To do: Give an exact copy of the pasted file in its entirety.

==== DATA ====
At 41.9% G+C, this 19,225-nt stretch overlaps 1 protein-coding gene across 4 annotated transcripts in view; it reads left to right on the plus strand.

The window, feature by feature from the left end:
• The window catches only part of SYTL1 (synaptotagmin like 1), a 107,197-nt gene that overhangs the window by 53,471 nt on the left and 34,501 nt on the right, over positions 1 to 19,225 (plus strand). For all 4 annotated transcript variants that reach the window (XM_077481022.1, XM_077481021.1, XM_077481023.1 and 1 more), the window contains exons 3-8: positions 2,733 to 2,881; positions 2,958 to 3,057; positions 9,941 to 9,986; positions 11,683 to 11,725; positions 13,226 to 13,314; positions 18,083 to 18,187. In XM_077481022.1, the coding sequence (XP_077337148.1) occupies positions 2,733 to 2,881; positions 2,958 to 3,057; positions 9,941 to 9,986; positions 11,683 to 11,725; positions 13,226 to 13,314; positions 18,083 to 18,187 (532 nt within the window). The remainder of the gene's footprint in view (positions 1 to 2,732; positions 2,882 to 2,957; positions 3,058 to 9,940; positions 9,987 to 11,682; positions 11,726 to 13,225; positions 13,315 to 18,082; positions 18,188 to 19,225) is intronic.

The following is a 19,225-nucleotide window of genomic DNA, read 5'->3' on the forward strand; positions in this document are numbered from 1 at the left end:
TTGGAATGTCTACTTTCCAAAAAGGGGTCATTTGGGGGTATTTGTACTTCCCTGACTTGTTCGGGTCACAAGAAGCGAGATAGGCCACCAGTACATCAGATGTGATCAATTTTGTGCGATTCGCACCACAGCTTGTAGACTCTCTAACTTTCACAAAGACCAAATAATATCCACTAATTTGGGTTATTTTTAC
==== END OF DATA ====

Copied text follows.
At 41.9% G+C, this 19,225-nt stretch overlaps 1 protein-coding gene across 4 annotated transcripts in view; it reads left to right on the plus strand.

The window, feature by feature from the left end:
• The window catches only part of SYTL1 (synaptotagmin like 1), a 107,197-nt gene that overhangs the window by 53,471 nt on the left and 34,501 nt on the right, over positions 1 to 19,225 (plus strand). For all 4 annotated transcript variants that reach the window (XM_077481022.1, XM_077481021.1, XM_077481023.1 and 1 more), the window contains exons 3-8: positions 2,733 to 2,881; positions 2,958 to 3,057; positions 9,941 to 9,986; positions 11,683 to 11,725; positions 13,226 to 13,314; positions 18,083 to 18,187. In XM_077481022.1, the coding sequence (XP_077337148.1) occupies positions 2,733 to 2,881; positions 2,958 to 3,057; positions 9,941 to 9,986; positions 11,683 to 11,725; positions 13,226 to 13,314; positions 18,083 to 18,187 (532 nt within the window). The remainder of the gene's footprint in view (positions 1 to 2,732; positions 2,882 to 2,957; positions 3,058 to 9,940; positions 9,987 to 11,682; positions 11,726 to 13,225; positions 13,315 to 18,082; positions 18,188 to 19,225) is intronic.

The following is a 19,225-nucleotide window of genomic DNA, read 5'->3' on the forward strand; positions in this document are numbered from 1 at the left end:
TTGGAATGTCTACTTTCCAAAAAGGGGTCATTTGGGGGTATTTGTACTTCCCTGACTTGTTCGGGTCACAAGAAGCGAGATAGGCCACCAGTACATCAGATGTGATCAATTTTGTGCGATTCGCACCACAGCTTGTAGACTCTCTAACTTTCACAAAGACCAAATAATATCCACTAATTTGGGTTATTTTTAC